Activating Strategy Through Experience Design

Activating Strategy Through
Experience Design

You created the map, but your people have to reach the destination. Will they?

You’ve got a vision for higher performance, and you’ve laid out the steps to success. Your strategy is set; now it’s time for the organization to put it into action. Realistically, this strategy is going to require a lot of people doing something new or different (all strategies do). And that’s where things get sticky—because frankly, the people part is the real challenge.

People are messy, complex, and unpredictable, and getting them to change is hard. How in the world will you control all of this so that everyone is following the plan for success?

Well, honestly, you won’t.

It’s not that strategy activation is impossible; it’s just that it doesn’t happen by exerting control. Rather, it happens when you offer people just the right experiences, at just the right moments, changing their minds in ways that lead to new actions and behaviors. This is the very definition of influence, which of course is the basis of great leadership.

An illustration of the impact of experience design on people

Too often organizations miss the boat here, thinking that strategy activation depends on rolling out new expectations and directing everyone’s compliance. But humans resist being pushed (literally). There’s an instinctive response to dig in our heels and push back.

So what works better?

When we want someone to move through a journey to a specific destination, it’s more effective to shape the path than to shove the person.

In the context of strategy activation, path-shaping or “experience design” means noting how emotions, beliefs, knowledge, and motivations relate to peoples’ choices and actions, and then harnessing that understanding within the context of your unique organization, so you can support your people in adopting new behaviors and habits.

If you think it all sounds pretty deep and requires a high level of emotional intelligence, empathy, and human behavior awareness—well, you’re right. But it’s no more than is required of great leaders every day.

Here are six critical steps of experience design for strategy activation:

1. Define success

Before you do anything else, be clear on the future state you are striving for. Share the metrics for success and the timing, and don’t forget to describe the rewards that await you there.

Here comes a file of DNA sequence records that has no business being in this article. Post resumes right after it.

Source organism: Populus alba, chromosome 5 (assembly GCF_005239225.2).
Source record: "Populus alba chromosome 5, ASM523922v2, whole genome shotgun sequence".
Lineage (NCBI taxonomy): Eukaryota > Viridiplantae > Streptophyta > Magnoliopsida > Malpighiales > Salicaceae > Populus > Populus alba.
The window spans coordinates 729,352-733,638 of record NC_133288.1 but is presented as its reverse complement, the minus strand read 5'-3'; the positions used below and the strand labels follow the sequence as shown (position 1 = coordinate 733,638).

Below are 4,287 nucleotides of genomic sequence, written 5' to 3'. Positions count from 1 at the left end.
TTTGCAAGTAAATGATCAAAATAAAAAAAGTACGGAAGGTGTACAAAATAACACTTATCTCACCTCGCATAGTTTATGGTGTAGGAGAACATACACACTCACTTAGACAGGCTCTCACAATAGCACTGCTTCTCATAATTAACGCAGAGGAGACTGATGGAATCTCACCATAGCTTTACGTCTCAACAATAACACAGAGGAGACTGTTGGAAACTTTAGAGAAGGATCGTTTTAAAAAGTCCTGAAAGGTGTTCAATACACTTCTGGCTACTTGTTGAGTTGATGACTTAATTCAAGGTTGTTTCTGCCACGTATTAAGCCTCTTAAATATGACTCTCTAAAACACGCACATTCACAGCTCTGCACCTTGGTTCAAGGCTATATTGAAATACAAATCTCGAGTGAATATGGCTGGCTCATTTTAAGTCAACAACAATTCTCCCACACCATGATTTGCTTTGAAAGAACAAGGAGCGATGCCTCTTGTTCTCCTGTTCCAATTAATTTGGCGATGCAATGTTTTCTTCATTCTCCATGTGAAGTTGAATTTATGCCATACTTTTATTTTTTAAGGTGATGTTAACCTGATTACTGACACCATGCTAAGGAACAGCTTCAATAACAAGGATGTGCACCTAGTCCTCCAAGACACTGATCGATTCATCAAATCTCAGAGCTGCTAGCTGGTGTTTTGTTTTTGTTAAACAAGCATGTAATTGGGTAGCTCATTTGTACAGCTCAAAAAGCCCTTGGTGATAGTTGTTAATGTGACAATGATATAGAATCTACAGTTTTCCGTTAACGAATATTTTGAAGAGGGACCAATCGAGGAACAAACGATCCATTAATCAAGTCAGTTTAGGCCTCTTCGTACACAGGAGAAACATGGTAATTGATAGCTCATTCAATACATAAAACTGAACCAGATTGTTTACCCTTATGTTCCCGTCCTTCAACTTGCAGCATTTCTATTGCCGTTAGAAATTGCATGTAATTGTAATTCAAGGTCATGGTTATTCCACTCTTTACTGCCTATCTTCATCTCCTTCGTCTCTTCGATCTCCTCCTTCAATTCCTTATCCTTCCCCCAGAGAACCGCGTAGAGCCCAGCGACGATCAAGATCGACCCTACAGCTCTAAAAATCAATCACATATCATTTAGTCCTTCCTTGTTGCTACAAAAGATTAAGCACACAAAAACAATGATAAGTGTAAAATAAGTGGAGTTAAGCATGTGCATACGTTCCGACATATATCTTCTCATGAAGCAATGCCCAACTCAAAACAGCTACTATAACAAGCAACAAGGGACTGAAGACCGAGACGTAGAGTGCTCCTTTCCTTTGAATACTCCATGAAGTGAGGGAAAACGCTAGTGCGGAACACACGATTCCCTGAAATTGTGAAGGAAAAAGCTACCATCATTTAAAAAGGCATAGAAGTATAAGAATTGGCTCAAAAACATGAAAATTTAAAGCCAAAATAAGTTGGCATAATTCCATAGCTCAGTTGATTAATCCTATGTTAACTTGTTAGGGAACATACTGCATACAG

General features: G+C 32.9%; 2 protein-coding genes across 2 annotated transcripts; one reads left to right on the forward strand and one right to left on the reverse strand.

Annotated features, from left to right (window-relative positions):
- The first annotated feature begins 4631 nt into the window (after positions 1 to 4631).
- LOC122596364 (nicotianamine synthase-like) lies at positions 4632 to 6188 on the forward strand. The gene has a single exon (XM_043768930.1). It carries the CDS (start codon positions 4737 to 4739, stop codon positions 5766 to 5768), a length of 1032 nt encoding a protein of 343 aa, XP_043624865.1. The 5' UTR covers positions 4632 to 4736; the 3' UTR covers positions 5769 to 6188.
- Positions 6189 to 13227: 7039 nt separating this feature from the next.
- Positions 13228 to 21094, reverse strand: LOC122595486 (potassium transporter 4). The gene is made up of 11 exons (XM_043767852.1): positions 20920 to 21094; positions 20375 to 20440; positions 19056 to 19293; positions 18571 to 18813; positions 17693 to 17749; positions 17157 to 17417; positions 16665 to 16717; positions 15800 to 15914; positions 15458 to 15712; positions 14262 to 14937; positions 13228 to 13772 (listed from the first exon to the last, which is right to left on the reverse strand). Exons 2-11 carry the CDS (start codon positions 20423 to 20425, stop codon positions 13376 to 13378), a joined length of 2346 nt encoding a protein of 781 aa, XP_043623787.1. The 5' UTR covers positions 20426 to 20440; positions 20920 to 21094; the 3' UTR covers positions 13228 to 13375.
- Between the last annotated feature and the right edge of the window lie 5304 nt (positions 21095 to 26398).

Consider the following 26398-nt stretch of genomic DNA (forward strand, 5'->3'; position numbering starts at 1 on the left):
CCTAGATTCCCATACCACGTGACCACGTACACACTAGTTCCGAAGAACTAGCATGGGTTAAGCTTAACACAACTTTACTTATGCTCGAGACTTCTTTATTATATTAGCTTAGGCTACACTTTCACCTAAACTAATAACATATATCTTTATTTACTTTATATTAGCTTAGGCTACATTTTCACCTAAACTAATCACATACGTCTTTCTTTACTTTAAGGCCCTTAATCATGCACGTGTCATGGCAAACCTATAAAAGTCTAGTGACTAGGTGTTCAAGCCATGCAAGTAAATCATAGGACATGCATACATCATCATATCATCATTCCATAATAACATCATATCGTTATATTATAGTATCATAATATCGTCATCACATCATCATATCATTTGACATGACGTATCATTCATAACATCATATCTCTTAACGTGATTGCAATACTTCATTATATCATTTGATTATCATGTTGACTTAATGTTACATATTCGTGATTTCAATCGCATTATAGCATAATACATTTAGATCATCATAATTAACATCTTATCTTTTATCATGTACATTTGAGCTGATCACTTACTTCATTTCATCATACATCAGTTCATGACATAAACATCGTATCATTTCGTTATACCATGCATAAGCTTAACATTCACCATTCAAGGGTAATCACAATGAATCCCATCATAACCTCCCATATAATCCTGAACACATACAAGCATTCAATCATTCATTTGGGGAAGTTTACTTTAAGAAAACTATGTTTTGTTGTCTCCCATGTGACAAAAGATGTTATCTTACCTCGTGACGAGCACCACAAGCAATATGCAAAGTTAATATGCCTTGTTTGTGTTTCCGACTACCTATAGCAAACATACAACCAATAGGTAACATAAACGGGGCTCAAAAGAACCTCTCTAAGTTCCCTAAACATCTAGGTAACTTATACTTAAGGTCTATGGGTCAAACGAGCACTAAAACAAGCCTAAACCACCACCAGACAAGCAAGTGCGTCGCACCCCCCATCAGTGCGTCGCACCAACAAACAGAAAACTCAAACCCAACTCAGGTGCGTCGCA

2. Understand your people

Next, “get into the shoes” of the people who will carry this effort. Define your impacted audiences (often this is by role or function) and then, explore:

  • What are their unique challenges, pains, hopes, desires, and motivators?
  • Who influences them most?
  • How are they already equipped for the envisioned future, and where do they have gaps?

Create a single persona to represent each impacted audience, and name it, so the “character” becomes more real and human to you (Fran the Frontline Manager, for instance).

3. Assess the landscape they’re about to travel

Keep Fran in mind and take an honest look at the various organizational factors that will influence her performance on the path ahead.

Mark the boundaries: Set some stakes in the ground by acknowledging what’s fixed about Fran’s daily reality at your company. Things like the annual events on the company’s calendar and the appreciated aspects of your culture should be noted, because you can leverage them—even amplify them—as you design the journey ahead.

Shift the boulders: At the same time, be open to identifying the big organizational rocks that could block her progress. Now is the time to make these issues a priority, clearing the way for her to move your strategy forward. Ask yourself:

  • From Fran’s perspective, is there an operational structure that will impede her ability to perform tomorrow’s process?
  • Does her compensation plan reward the wrong behaviors?
  • How might we address these issues?

4. Plot milestone results and needed behaviors

If you haven’t already, break down your big vision into a series of smaller milestones aligned to targeted dates or time spans.

  • What are the incremental results needed?
  • Then consider, what are the various actions Fran must take to achieve these results over time?

5. Chart their mindset shift

Look at the world through the eyes of Fran and her peers and imagine what would inspire them to take each step noted on the timeline. Reflect on how they will need to:

  • Connect emotionally
  • Change their beliefs
  • Grow their trust
  • Increase their understanding
  • Amplify their motivation

6. Support their performance

As you work through this process, determine which experiences will be the most impactful and pivotal to Fran. Consider these her “moments that matter” and focus your energy here so you can best support her success.

Ask yourself:

  • At these moments, how might we create experiences that will foster the internal journey we’re targeting?
  • Do you see a point where it will be critical for people to trust your overall vision? Share the why, how, and what of this effort.
  • Is there a time when they should increase their knowledge or skills? Arrange for fun, meaningful learning support.

You’re their guide

Your vision has pointed the organization to a mountain top, and your strategy maps the way. But if you simply yell, “Go,” your people will likely struggle to reach the summit. They’ll climb quicker (with less risk, cost, waste, and drama) if you mark the trail, provide them tools, and air-drop supplies over time.

The trick is knowing just when they’ll need what…which is exactly what you’ll discover when you engage in experience design. That’s why it’s the key to activating your strategy through your people.

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